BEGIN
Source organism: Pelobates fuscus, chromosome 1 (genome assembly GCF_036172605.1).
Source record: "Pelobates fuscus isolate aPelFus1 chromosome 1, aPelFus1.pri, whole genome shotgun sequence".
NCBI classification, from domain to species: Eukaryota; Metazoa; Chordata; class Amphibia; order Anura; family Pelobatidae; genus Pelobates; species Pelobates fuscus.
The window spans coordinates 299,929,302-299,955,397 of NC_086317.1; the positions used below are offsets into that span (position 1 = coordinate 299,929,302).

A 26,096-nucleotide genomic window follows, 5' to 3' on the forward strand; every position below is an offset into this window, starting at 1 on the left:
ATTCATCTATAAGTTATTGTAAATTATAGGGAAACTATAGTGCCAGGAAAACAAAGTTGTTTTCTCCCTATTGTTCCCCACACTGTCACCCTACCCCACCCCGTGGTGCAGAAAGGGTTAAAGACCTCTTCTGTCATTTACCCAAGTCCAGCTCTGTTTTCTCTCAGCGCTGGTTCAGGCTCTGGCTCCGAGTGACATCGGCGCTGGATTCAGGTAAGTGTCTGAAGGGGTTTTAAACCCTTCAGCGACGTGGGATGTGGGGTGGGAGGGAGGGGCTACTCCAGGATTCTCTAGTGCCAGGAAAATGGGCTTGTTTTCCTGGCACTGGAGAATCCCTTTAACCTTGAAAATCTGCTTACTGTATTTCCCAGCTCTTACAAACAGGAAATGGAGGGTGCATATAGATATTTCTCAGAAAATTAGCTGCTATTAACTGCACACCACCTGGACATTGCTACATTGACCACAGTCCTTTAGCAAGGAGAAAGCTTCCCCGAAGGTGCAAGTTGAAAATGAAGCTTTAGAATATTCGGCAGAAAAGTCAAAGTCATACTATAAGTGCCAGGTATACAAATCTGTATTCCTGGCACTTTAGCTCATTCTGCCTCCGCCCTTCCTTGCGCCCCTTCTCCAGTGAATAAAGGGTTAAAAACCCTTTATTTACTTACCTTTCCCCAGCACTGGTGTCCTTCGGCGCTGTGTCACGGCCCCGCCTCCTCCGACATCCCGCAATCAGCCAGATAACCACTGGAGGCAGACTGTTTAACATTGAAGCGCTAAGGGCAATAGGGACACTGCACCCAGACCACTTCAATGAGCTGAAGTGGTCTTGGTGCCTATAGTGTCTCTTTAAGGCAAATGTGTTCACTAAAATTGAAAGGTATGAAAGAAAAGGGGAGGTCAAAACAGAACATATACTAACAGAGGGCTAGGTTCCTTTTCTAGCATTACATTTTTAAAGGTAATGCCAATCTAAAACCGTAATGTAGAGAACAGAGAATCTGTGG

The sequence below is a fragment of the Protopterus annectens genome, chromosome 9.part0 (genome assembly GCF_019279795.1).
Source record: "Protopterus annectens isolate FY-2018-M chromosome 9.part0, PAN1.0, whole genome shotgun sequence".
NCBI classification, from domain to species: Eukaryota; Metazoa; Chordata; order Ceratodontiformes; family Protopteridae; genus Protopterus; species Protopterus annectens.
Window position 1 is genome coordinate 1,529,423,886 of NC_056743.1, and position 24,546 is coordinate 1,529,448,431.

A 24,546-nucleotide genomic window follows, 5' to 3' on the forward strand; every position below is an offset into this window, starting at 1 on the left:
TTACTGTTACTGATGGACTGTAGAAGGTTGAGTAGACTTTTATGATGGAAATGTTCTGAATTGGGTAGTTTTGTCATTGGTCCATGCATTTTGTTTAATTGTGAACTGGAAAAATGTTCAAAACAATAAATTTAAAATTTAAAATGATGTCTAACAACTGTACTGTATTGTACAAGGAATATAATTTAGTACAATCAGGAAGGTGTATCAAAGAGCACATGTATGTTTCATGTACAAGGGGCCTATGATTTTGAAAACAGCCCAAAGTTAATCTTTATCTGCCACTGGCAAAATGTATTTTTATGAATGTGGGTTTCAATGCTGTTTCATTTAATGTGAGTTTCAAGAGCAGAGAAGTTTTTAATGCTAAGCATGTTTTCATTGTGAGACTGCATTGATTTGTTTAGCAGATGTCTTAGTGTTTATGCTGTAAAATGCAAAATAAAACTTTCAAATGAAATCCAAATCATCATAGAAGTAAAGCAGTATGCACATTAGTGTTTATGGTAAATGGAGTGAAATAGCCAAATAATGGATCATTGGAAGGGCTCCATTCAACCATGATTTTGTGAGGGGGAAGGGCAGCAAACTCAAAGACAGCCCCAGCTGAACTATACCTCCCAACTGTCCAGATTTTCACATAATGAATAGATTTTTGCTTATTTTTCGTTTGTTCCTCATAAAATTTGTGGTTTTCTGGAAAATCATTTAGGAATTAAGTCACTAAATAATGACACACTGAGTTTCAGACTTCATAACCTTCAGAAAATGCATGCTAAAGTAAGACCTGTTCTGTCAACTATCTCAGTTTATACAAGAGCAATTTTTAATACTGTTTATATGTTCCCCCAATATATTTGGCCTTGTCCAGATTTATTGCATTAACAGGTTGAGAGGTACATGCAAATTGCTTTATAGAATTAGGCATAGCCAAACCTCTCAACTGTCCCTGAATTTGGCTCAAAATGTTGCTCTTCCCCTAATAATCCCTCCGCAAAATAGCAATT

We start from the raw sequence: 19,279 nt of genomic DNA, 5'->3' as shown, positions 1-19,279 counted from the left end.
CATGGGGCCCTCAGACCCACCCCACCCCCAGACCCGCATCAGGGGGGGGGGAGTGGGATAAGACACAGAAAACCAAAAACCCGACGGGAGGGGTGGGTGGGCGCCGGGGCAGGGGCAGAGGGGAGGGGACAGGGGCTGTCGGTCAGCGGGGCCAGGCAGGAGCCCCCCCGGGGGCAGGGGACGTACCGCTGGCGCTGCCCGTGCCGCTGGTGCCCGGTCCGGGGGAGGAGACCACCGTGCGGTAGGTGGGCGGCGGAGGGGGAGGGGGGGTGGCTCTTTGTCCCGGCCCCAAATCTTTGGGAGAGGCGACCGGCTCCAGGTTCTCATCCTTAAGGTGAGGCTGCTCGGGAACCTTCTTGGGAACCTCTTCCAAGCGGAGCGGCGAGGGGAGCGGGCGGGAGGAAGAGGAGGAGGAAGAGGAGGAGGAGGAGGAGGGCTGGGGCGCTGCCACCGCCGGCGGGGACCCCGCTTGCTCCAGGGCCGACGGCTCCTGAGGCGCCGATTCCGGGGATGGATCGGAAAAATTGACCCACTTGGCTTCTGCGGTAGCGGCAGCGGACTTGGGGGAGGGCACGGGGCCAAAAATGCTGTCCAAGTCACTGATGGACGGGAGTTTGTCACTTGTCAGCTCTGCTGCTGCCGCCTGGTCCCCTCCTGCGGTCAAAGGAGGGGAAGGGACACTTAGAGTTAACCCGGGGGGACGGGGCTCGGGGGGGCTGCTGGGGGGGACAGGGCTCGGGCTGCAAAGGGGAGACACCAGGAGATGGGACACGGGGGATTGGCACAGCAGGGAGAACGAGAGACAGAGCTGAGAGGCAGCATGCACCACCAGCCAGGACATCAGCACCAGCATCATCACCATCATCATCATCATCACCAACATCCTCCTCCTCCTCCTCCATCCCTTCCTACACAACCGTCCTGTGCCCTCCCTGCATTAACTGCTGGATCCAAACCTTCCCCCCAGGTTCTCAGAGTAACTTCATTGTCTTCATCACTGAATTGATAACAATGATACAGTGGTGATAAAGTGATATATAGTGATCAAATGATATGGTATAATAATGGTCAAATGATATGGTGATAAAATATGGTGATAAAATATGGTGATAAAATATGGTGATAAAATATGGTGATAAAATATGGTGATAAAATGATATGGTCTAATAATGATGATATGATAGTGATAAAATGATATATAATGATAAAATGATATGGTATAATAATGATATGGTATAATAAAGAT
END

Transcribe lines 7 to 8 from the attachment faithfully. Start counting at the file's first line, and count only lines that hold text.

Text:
The sequence below is a fragment of the Protopterus annectens genome, chromosome 9.part0 (genome assembly GCF_019279795.1).
Source record: "Protopterus annectens isolate FY-2018-M chromosome 9.part0, PAN1.0, whole genome shotgun sequence".